Winner of the Award for Excellence in Government and Political Science (AAP) The Rwandan genocide has become a touchstone for debates about the causes of mass violence and the responsibilities of the international community. Yet a number of key questions about this tragedy remain unanswered: How did the violence spread from community to community and so rapidly engulf the nation? Why did individuals make decisions that led them to take up machetes against their neighbors? And what was the logic that drove the campaign of extermination? According to Scott Straus, a social scientist and former journalist in East Africa for several years (who received a Pulitzer Prize nomination for his reporting for the Houston Chronicle), many of the widely held beliefs about the causes and course of genocide in Rwanda are incomplete. They focus largely on the actions of the ruling elite or the inaction of the international community. Considerably less is known about how and why elite decisions became widespread exterminatory violence. Challenging the prevailing wisdom, Straus provides substantial new evidence about local patterns of violence, using original research?including the most comprehensive surveys yet undertaken among convicted perpetrators?to assess competing theories about the causes and dynamics of the genocide. Current interpretations stress three main causes for the genocide: ethnic identity, ideology, and mass-media indoctrination (in particular the influence of hate radio). Straus's research does not deny the importance of ethnicity, but he finds that it operated more as a background condition. Instead, Straus emphasizes fear and intra-ethnic intimidation as the primary drivers of the violence. A defensive civil war and the assassination of a president created a feeling of acute insecurity. Rwanda's unusually effective state was also central, as was the country's geography and population density, which limited the number of exit options for both victims and perpetrators. In conclusion, Straus steps back from the particulars of the Rwandan genocide to offer a new, dynamic model for understanding other instances of genocide in recent history?the Holocaust, Armenia, Cambodia, the Balkans?and assessing the future likelihood of such events.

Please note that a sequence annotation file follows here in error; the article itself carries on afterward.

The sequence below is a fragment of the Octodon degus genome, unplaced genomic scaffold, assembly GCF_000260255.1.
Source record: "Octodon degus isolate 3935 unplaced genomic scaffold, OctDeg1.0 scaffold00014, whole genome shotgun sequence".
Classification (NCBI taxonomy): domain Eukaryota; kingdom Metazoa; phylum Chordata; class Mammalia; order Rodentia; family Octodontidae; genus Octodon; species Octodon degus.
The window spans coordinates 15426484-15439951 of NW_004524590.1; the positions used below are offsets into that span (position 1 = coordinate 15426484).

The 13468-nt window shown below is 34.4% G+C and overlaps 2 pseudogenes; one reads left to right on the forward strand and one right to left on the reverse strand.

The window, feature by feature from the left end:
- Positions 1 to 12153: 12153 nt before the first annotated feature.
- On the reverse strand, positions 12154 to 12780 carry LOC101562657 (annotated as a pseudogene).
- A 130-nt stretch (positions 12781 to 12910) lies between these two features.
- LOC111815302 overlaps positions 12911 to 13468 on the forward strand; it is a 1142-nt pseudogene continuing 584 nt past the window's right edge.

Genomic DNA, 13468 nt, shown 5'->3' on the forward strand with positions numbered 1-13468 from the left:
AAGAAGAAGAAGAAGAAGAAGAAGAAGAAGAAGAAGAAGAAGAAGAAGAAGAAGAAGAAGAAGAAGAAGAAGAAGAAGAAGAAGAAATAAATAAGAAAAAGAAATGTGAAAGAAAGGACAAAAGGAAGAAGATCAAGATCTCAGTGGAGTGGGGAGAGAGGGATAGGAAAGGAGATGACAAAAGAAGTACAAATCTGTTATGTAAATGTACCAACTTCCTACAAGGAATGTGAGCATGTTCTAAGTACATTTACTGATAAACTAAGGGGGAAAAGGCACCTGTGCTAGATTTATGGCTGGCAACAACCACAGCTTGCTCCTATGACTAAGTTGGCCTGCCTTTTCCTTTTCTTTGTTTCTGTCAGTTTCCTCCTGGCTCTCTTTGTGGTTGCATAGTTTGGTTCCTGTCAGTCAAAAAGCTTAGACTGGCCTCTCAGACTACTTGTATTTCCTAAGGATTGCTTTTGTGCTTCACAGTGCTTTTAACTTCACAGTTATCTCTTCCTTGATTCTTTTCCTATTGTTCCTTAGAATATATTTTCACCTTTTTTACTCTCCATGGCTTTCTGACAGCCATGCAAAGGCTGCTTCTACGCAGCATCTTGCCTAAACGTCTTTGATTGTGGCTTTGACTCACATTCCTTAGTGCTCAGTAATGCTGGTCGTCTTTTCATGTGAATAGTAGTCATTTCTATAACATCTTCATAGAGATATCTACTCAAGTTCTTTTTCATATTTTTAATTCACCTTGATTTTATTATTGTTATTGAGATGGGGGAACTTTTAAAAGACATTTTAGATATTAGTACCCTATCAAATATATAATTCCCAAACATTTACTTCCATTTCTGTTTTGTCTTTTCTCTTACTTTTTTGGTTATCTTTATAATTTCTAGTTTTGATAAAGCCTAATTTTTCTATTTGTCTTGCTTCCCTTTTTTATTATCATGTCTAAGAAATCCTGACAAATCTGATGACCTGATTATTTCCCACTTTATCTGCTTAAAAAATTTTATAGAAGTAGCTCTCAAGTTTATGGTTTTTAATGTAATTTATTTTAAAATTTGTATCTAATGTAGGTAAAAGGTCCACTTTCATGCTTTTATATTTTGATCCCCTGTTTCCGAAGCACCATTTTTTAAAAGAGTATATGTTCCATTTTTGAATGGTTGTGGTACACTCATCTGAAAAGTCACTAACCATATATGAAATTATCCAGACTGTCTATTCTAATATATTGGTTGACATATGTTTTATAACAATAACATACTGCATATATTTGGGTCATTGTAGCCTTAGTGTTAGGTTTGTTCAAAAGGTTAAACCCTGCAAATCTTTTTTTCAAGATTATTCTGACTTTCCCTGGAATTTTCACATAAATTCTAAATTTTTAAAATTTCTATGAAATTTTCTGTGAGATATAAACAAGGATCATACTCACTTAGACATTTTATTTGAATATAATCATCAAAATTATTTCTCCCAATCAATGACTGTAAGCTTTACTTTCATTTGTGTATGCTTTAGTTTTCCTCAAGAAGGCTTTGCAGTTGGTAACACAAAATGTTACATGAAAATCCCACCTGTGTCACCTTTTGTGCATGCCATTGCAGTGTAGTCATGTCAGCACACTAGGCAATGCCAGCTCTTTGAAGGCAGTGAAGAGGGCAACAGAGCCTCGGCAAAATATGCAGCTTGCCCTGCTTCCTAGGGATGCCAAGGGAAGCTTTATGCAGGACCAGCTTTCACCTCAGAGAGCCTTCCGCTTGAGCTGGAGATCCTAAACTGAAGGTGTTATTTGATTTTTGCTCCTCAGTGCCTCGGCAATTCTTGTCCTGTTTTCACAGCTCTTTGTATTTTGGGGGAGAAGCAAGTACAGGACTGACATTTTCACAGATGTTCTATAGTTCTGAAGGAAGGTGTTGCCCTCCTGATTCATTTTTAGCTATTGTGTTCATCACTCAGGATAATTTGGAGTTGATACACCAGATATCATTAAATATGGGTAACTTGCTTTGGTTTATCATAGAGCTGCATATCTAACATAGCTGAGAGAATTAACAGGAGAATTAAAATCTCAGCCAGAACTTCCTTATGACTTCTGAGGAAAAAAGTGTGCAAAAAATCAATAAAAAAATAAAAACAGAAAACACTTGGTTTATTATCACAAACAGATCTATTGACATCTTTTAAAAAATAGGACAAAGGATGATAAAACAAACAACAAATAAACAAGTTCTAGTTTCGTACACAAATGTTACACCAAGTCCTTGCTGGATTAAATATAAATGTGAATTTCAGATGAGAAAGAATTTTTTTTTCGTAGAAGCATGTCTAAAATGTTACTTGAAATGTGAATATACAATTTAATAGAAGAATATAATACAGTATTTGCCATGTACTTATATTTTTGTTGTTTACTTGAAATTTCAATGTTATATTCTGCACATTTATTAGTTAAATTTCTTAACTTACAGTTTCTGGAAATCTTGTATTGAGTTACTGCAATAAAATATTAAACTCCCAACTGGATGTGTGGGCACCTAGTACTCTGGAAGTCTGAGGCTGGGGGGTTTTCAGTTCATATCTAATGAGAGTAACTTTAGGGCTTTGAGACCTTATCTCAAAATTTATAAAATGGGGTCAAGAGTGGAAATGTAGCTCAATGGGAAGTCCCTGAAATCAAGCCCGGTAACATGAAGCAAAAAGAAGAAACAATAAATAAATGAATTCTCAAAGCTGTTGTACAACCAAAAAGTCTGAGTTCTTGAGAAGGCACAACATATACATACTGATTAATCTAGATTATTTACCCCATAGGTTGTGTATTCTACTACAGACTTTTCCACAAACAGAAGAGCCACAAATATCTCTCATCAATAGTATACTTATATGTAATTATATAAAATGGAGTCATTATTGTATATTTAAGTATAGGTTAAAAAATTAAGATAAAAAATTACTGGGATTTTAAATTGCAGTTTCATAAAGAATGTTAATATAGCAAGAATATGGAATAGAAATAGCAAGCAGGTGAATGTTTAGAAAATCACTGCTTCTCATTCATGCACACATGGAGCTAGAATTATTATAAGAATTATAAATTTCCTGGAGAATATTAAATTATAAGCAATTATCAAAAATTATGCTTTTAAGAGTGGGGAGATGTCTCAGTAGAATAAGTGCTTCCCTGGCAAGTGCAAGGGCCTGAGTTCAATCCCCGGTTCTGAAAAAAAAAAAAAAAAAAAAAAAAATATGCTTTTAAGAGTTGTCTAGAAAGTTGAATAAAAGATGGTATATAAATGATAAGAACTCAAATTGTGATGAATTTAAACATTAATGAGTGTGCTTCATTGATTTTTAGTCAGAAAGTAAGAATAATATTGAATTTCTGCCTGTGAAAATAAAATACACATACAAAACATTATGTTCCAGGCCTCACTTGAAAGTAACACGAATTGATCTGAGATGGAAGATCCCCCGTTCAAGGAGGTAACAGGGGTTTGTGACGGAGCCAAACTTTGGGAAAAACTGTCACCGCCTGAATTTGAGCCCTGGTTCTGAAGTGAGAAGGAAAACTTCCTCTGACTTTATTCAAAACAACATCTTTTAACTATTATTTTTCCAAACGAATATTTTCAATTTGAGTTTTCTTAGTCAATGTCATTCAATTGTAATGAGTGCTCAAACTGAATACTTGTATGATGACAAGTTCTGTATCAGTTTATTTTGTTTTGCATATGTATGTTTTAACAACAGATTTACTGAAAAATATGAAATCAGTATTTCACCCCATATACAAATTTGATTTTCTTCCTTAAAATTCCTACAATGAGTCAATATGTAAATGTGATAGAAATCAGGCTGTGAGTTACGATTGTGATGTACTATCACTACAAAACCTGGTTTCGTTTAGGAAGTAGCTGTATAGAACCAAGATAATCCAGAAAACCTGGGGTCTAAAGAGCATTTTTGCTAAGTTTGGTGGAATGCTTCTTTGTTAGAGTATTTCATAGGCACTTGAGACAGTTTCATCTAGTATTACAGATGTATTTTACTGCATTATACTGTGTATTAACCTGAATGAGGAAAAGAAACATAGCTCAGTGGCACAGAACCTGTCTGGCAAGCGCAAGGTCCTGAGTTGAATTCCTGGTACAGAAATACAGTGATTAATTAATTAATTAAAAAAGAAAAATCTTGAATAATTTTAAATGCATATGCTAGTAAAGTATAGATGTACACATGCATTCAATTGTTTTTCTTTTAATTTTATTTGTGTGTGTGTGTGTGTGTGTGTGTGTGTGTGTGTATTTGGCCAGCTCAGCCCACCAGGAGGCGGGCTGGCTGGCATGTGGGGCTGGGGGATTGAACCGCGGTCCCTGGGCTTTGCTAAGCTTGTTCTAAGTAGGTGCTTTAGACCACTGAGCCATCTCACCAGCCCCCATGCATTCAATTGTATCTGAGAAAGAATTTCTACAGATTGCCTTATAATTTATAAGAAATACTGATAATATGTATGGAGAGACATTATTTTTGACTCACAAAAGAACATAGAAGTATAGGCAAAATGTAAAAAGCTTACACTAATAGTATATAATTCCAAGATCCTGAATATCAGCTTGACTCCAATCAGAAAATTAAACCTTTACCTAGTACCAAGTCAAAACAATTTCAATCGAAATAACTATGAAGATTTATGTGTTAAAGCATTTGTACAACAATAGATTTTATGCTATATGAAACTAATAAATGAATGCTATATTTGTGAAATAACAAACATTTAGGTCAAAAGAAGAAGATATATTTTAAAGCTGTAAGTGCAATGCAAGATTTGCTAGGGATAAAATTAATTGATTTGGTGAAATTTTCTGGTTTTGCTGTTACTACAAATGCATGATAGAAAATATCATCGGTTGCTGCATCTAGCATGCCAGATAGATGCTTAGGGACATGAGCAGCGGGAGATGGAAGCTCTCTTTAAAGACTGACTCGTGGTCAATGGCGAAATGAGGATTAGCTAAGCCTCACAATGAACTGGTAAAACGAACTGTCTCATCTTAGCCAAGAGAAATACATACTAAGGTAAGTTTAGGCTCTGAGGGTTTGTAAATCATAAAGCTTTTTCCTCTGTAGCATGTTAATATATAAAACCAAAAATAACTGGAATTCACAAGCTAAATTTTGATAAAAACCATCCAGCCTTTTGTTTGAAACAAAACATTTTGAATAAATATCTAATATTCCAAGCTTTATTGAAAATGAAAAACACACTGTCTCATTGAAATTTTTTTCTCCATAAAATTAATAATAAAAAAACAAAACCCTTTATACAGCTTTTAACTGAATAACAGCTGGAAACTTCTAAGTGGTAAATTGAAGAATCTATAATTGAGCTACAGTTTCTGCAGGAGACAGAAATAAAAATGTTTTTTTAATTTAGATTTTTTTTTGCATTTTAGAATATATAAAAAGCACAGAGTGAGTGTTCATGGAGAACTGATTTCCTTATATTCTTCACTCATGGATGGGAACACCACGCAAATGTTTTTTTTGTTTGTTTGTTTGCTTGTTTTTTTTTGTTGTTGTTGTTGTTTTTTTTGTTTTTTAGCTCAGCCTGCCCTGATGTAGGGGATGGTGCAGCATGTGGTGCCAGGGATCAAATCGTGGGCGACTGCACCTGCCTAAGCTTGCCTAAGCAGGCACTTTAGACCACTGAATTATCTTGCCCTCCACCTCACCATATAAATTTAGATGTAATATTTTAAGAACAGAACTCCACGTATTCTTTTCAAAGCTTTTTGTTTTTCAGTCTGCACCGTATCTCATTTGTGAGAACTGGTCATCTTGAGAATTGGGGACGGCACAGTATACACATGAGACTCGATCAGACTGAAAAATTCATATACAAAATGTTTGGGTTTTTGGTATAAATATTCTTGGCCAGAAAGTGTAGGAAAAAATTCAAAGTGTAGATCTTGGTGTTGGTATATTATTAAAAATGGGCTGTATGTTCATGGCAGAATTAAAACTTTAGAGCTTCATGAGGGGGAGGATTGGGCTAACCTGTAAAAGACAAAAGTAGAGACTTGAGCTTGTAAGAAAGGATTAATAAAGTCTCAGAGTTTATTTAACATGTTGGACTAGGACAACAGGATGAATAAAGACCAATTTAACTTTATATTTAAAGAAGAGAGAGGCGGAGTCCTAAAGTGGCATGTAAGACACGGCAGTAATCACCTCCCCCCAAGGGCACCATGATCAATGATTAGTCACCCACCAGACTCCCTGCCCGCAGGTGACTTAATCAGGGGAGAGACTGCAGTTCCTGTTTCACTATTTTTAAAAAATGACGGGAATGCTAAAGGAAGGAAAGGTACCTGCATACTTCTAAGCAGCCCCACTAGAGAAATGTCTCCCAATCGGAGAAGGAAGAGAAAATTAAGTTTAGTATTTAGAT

Genocide Archive of Rwanda Collection